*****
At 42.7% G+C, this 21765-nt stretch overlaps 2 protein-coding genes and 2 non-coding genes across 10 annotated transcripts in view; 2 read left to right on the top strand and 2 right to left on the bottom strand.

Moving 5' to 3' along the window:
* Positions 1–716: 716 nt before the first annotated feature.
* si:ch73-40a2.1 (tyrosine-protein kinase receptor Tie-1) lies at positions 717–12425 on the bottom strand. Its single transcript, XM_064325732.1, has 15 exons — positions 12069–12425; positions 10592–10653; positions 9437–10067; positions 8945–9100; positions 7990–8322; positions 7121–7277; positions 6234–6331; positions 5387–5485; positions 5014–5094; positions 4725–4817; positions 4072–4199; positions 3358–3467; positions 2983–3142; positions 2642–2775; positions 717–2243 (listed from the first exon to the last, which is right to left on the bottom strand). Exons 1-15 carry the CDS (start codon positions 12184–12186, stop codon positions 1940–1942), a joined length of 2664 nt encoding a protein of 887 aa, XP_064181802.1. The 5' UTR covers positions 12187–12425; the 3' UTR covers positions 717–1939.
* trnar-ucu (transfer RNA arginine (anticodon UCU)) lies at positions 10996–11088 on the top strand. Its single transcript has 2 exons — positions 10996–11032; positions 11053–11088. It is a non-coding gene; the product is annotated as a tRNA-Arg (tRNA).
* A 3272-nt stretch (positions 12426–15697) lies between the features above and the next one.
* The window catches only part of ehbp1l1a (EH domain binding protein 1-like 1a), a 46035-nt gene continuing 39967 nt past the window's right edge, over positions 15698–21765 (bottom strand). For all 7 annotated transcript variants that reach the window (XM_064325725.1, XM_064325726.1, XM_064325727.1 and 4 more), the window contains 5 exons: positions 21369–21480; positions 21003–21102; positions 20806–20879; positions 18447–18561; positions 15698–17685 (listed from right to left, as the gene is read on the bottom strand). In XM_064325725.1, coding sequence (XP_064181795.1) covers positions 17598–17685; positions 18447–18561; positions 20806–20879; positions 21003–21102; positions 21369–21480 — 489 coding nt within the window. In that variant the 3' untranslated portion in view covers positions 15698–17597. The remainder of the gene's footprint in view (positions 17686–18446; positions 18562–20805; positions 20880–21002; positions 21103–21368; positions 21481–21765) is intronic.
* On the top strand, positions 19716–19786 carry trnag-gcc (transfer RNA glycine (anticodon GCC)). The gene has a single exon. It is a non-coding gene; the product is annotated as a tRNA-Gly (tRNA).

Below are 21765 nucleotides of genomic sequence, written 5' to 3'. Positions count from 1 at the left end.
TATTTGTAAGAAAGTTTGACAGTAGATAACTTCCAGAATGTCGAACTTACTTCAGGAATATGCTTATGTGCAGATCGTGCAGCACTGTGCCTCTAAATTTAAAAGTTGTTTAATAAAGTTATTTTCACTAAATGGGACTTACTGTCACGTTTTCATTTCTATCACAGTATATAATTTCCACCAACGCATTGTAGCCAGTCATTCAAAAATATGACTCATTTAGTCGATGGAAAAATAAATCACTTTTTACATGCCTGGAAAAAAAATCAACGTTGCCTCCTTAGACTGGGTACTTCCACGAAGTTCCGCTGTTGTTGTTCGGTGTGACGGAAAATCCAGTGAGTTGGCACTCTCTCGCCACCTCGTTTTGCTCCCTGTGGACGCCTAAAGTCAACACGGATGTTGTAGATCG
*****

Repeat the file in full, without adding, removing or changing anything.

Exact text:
At 42.7% G+C, this 21765-nt stretch overlaps 2 protein-coding genes and 2 non-coding genes across 10 annotated transcripts in view; 2 read left to right on the top strand and 2 right to left on the bottom strand.

Moving 5' to 3' along the window:
* Positions 1–716: 716 nt before the first annotated feature.
* si:ch73-40a2.1 (tyrosine-protein kinase receptor Tie-1) lies at positions 717–12425 on the bottom strand. Its single transcript, XM_064325732.1, has 15 exons — positions 12069–12425; positions 10592–10653; positions 9437–10067; positions 8945–9100; positions 7990–8322; positions 7121–7277; positions 6234–6331; positions 5387–5485; positions 5014–5094; positions 4725–4817; positions 4072–4199; positions 3358–3467; positions 2983–3142; positions 2642–2775; positions 717–2243 (listed from the first exon to the last, which is right to left on the bottom strand). Exons 1-15 carry the CDS (start codon positions 12184–12186, stop codon positions 1940–1942), a joined length of 2664 nt encoding a protein of 887 aa, XP_064181802.1. The 5' UTR covers positions 12187–12425; the 3' UTR covers positions 717–1939.
* trnar-ucu (transfer RNA arginine (anticodon UCU)) lies at positions 10996–11088 on the top strand. Its single transcript has 2 exons — positions 10996–11032; positions 11053–11088. It is a non-coding gene; the product is annotated as a tRNA-Arg (tRNA).
* A 3272-nt stretch (positions 12426–15697) lies between the features above and the next one.
* The window catches only part of ehbp1l1a (EH domain binding protein 1-like 1a), a 46035-nt gene continuing 39967 nt past the window's right edge, over positions 15698–21765 (bottom strand). For all 7 annotated transcript variants that reach the window (XM_064325725.1, XM_064325726.1, XM_064325727.1 and 4 more), the window contains 5 exons: positions 21369–21480; positions 21003–21102; positions 20806–20879; positions 18447–18561; positions 15698–17685 (listed from right to left, as the gene is read on the bottom strand). In XM_064325725.1, coding sequence (XP_064181795.1) covers positions 17598–17685; positions 18447–18561; positions 20806–20879; positions 21003–21102; positions 21369–21480 — 489 coding nt within the window. In that variant the 3' untranslated portion in view covers positions 15698–17597. The remainder of the gene's footprint in view (positions 17686–18446; positions 18562–20805; positions 20880–21002; positions 21103–21368; positions 21481–21765) is intronic.
* On the top strand, positions 19716–19786 carry trnag-gcc (transfer RNA glycine (anticodon GCC)). The gene has a single exon. It is a non-coding gene; the product is annotated as a tRNA-Gly (tRNA).

Below are 21765 nucleotides of genomic sequence, written 5' to 3'. Positions count from 1 at the left end.
TATTTGTAAGAAAGTTTGACAGTAGATAACTTCCAGAATGTCGAACTTACTTCAGGAATATGCTTATGTGCAGATCGTGCAGCACTGTGCCTCTAAATTTAAAAGTTGTTTAATAAAGTTATTTTCACTAAATGGGACTTACTGTCACGTTTTCATTTCTATCACAGTATATAATTTCCACCAACGCATTGTAGCCAGTCATTCAAAAATATGACTCATTTAGTCGATGGAAAAATAAATCACTTTTTACATGCCTGGAAAAAAAATCAACGTTGCCTCCTTAGACTGGGTACTTCCACGAAGTTCCGCTGTTGTTGTTCGGTGTGACGGAAAATCCAGTGAGTTGGCACTCTCTCGCCACCTCGTTTTGCTCCCTGTGGACGCCTAAAGTCAACACGGATGTTGTAGATCG